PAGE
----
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Yukimi Takahashi, the mother of Matsuri Takahashi, speaks to reporters in Tokyo on Oct. 6. (Photo by Rie Ishii)
Japan-Update

Japan's Dentsu gets token $4,400 fine for excessive overtime

Employee's suicide puts focus on light penalties for labor violations

TOKYO -- A year after a mother spoke out about her daughter's suicide following overwork at advertising agency Dentsu, a Tokyo court has fined the company 500,000 yen ($4,400). 

The Tokyo Summary Court's decision on Friday is a rare example of a Japanese company being held accountable for labor violations, though the token punishment is likely to raise eyebrows. 

Last October, Yukimi Takahashi went public about the death of her daughter, Matsuri, in December 2015. Dentsu had allegedly forced the 24-year-old and three other employees to work overtime beyond legal limits. The ruling concerns this violation -- not Matsuri's death itself.

The court's ruling is a "historic" event, according to Hiroshi Kawahito, Takahashi's lawyer, who has long worked on cases involving death from overwork -- known as karoshi in Japan. "It is very meaningful that a company has been punished," he told reporters on Friday. "Dentsu's crime has been confirmed."

"I recognize the significance of the responsibility and feel deep regret," Dentsu President Toshihiro Yamamoto told reporters after the ruling. "We apologize [to Matsuri Takahashi] by pledging that we will eliminate overwork."

Dentsu President Toshihiro Yamamoto bows at a news conference in Tokyo on Oct. 6. (Photo by Kaisuke Ota)

Takahashi's suicide triggered nationwide soul-searching over the country's work culture, infamous for long hours and low productivity.

The government is looking into work reforms, including a stricter limit on overtime, while some private companies have taken it upon themselves to introduce a minimum interval between leaving the office and coming back again.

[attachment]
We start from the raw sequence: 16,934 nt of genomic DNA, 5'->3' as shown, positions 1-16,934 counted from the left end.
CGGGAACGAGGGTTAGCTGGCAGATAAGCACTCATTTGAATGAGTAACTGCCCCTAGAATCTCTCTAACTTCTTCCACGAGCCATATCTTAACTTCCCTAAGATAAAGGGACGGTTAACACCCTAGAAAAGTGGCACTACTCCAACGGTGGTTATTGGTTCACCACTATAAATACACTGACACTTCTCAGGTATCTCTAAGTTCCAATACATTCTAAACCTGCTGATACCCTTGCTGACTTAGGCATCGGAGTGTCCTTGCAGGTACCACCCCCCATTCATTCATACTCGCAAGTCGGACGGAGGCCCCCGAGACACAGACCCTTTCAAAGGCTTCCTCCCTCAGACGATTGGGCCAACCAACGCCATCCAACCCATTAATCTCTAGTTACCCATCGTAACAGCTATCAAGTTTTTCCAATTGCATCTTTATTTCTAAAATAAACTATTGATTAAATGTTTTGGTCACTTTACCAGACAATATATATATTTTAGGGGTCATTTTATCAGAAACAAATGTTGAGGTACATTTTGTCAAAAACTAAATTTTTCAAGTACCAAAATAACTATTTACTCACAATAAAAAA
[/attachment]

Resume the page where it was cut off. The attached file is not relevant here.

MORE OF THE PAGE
Yet these efforts have not reduced the number of karoshi cases. A white paper published on Friday puts the number at 191 for the year ended in March, up from 189 the previous year.

Yoshimasa Obayashi, a Tokyo-based attorney who handles karoshi, told the Nikkei Asian Review that his case load has not declined "at all." In the past year, he said he dealt with cases ranging from a medical doctor to a driver.

On Wednesday, Japanese broadcaster NHK disclosed the death of a female journalist from overwork in July 2013. According to NHK, 31-year-old Miwa Sado died of heart failure at home. She had been covering the Tokyo Metropolitan Government and worked 159 extra hours in the month before her death, which was recognized as a karoshi case in 2014.

"We take it very seriously," NHK President Ryoichi Ueda told a news conference on Thursday. "We will make efforts to secure reporters' health by improving their work style."

NHK said it kept the case private out of respect for the family's wishes.

As for the Dentsu case, it is likely to draw attention to the insubstantial punishments that come with labor violations.

"From an ordinary person's perspective, it is questionable to charge a major company like Dentsu just 500,000 yen," Kawahito said, adding that the case could entail a maximum fine of 1.2 million yen. Dentsu's net profit came to 83 billion yen last year.

"Regarding the fine of 500,000 yen, I hope labor laws will be revised to allow for harsher penalties" in cases involving death, said Yukimi Takahashi, who met reporters with Kawahito.

Obayashi pointed out that light punishments "won't deter companies from repeating the same practices."

Dentsu's Yamamoto said the company will "definitely complete working style reforms." But Yukimi Takahashi expressed skepticism, noting that the agency had other karoshi cases before her daughter.

"I would like society to continue to monitor Dentsu," Takahashi said. "I will."

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